- By J. Dana StusterJ. Dana Stuster is an assistant editor at Foreign Policy. He has studied at the American University of Beirut and graduated in 2010 with degrees in English and International Relations from the University of California, Davis. Before coming to FP, his work appeared in the Atlantic and the National Interest, among other publications.
I didn’t think it would be hard to find "9 Disturbingly Good Jihadi Raps" online, but it was. There were, of course, the stylings of al-Shabab’s rapper laureate, Omar Hammami, and the music video for "Dirty Kuffar," which was designed to go viral on social media sites like YouTube and Dailymotion.
But the most professional-sounding jihadi raps weren’t on YouTube or SoundCloud — they were tracks off M-Team’s album "Clash of Civilizations." And to listen to them, I bought the songs on iTunes. They’re also available for download from Amazon.com and Google Play, and they can be listened to on Spotify.
M-Team (that’s short for Mujahideen Team) offered some bold thoughts about violent jihad in their debut album:
SPOKEN: Today is the day of retribution!
Today is the day of jihad!
Today is the day of victory or martyrdom,
so all you who believe, raise your hand and ready your weapons…
SUNG: Bust your weapons, take off oppression,
take their lives and right-hand possessions,
snatch a politician out the election,
give him injections, lethal infections…
The revolution, kaffir execution,
the true solution, the day of retribution!
"It’s certainly very provocative," Rolling Stone associate editor Simon Vozick-Levinson told me when I asked him what he thought of it. "Rap and hip hop in particular are effective ways of getting a message out to a broader audience. If you have a strong conviction, putting it to a catchy beat is a good way to get your message across. To a Western audience, it’s going to be pretty shocking."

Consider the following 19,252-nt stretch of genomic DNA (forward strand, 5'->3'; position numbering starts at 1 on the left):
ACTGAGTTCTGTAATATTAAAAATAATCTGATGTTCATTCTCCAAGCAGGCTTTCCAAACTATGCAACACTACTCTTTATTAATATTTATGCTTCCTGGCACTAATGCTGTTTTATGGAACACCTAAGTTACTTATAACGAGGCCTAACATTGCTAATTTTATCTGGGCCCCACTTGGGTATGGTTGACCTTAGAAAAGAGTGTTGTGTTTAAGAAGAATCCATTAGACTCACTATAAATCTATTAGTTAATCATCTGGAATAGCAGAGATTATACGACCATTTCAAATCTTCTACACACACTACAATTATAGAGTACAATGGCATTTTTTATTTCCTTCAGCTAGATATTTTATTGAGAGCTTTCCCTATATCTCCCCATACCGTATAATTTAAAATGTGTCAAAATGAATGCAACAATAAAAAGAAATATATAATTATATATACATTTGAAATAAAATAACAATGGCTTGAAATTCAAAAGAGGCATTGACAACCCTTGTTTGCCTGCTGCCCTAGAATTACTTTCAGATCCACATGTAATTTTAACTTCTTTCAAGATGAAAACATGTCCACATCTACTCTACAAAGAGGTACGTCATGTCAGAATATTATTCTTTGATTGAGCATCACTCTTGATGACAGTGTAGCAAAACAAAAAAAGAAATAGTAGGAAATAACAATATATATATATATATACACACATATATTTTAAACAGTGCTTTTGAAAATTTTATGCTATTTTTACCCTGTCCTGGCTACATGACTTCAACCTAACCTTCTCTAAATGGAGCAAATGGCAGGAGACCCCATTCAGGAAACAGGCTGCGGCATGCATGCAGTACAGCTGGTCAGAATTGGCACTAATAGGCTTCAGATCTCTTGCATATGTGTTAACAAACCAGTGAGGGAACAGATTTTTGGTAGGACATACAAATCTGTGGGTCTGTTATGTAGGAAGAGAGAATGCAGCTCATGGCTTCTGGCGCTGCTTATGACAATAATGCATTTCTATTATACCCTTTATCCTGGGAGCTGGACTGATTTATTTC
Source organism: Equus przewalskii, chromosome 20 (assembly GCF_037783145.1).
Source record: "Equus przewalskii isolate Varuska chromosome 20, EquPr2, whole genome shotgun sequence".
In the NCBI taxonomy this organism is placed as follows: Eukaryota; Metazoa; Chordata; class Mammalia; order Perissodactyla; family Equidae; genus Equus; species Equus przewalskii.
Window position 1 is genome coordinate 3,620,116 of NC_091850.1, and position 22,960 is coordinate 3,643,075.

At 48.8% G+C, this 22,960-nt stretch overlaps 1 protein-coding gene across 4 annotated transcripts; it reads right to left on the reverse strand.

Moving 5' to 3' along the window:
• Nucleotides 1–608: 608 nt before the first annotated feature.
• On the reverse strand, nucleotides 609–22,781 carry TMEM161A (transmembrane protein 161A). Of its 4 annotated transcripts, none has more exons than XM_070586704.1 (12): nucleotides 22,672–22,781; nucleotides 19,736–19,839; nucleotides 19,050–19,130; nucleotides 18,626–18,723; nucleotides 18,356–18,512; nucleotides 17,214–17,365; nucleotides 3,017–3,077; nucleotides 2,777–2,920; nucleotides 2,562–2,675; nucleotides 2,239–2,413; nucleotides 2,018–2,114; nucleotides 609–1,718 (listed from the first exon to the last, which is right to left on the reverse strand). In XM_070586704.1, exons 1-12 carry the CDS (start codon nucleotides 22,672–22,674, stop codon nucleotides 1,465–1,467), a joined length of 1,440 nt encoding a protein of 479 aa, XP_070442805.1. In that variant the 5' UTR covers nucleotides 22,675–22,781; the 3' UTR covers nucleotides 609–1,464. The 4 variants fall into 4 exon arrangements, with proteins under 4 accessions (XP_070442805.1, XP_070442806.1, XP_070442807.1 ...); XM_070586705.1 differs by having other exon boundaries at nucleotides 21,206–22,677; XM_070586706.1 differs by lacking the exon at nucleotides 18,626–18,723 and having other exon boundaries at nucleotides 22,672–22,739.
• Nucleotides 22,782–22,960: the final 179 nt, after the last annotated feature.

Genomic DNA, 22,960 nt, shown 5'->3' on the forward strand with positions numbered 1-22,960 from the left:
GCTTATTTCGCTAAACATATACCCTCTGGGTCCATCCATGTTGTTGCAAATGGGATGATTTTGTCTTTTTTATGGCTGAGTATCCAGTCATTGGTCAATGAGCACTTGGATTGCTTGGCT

It’s also hardly the first time music has encouraged violence. And it’s not just rap; before songs like "Cop Killer" and "Fuck tha’ Police" in the early 1990s, there were controversies over groups like Black Sabbath and Twisted Sister. But is there a point where musicians go too far for mainstream music outlets?
Graham James, a spokesman for Spotify, said they were looking into M-Team’s work and pointed out that Spotify, in its company policy, "reserve[s] the right to remove content that, in Spotify’s opinion, is likely to incite hatred or discrimination of any kind, be that race, religion, sexuality or otherwise, or content that is deemed offensive, abusive, defamatory, illegal, pornographic or obscene in anyway." But he also expressed concern about using the policy for anything other than exceptional circumstances. "It’s a very slippery slope. If you start taking down things you find objectionable, where do you ultimately draw that line?" he told FP. (Representatives from iTunes did not respond to requests for comment.)
Vozick-Levinson agrees: "Artists test boundaries, like Ice-T’s song ‘Cop Killer.’ But that song didn’t lead to an epidemic of violence; that song is a work of art. Time has shown that censorship isn’t the answer. The better choice is to discuss these things and why they’re objectionable rather than try to censor them."
And its worth noting that, like Ice-T, who went from rapping about shooting cops to playing a detective on Law & Order: Special Victims Unit, M-Team took a decidedly more moderate tone in their sophomore album, "My Enemy’s Enemy." As Daveed Gartenstein-Ross, a fellow at the Foundation for Defense of Democracies and jihadi rap critic, described it on Twitter, "M-Team’s later deviations diminish their jihadi cred. Kind of like how Katy Perry’s later music diminishes the credibility of her early work as a gospel singer."